Most socialist accounts of Engels’ theory restrict themselves to a largely uncritical defence of what the great man wrote over a century ago, so it is refreshing that Sharon reviews some of the debates in the anthropological literature and points out some of the weaknesses in Engels’ position. This is really the only rational way to proceed – the idea of present-day socialists following Marx and Engels’ line on gay liberation (see letter from Engels to Marx, 22 June 1869) hardly bears thinking about.

But the key issue is not whether this or that part of Morgan’s anthropological data is outdated, but whether Engels’ method and framework stand up to critical scrutiny, and they do surprisingly well. Until quite recently, much anthropological debate on gender was suffused with a casual sexism that simply assumed women’s subordinate position, often on tendentious sociobiological grounds. Nor can we have much confidence in the mystifications of feminist theories of patriarchy. Sharon quotes a few of the more outlandish – Susan Brownmiller’s view that women’s oppression stems from men’s physical ability to rape women, or Catherine MacKinnon’s position that the root of patriarchy is the porn industry (presumably this includes the lurid Roman murals at Pompeii) and the way to liberate women is to have more censorship. These idealist positions also posit a gender stereotype – men as violent aggressors, women as soft, nurturing, perpetual victims – which dovetail perfectly with sexist assumptions. By contrast, we can say that a materialist analysis of women’s oppression and its roots in class society provides us with both a coherent view of the problem and a realistic perspective for fighting it.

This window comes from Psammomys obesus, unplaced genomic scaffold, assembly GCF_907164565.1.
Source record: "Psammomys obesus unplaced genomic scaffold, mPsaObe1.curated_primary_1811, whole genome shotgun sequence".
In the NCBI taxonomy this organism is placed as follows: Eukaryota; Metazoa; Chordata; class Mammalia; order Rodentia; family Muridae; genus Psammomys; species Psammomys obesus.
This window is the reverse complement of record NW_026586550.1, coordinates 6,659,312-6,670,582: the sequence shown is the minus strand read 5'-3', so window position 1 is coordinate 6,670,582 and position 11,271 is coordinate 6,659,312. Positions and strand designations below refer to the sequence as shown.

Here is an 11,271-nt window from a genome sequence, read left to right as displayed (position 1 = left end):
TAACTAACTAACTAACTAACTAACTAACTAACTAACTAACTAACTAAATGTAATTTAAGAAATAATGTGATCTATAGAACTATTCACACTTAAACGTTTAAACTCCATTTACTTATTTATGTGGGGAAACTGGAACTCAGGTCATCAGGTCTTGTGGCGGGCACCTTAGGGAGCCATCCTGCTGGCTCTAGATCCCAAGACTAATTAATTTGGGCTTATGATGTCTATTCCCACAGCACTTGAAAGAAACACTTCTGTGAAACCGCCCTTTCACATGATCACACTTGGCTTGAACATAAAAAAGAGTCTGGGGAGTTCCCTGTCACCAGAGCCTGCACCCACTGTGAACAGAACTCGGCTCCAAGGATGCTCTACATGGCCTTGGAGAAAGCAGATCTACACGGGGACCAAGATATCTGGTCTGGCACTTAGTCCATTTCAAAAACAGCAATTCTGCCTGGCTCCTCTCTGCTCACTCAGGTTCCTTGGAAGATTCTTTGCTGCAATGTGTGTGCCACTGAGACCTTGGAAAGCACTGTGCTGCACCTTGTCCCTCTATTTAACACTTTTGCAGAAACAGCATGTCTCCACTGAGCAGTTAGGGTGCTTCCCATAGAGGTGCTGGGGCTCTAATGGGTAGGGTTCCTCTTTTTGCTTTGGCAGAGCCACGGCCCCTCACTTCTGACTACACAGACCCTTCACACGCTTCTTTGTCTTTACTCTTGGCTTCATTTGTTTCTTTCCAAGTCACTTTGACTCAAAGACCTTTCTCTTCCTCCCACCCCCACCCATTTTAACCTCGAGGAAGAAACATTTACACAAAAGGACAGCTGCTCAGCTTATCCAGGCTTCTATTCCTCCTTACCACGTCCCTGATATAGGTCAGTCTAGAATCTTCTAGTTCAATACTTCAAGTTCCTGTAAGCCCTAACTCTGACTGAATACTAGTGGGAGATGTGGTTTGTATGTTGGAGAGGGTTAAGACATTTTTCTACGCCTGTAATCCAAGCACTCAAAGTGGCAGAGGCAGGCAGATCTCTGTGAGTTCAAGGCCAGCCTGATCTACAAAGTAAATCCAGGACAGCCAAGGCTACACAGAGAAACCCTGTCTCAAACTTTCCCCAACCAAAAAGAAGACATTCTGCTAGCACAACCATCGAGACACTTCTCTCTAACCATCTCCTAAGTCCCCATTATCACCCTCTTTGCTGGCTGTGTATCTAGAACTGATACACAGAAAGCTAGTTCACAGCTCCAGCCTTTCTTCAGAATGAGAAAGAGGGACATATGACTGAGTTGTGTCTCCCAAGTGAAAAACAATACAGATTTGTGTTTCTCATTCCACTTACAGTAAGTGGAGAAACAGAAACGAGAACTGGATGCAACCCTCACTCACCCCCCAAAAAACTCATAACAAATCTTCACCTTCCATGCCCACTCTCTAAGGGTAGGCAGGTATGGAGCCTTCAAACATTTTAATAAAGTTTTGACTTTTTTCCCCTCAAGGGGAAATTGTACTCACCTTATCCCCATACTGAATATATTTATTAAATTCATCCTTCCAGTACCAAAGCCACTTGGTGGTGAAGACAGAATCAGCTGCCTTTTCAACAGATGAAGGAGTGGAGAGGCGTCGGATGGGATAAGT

The struggle for abortion rights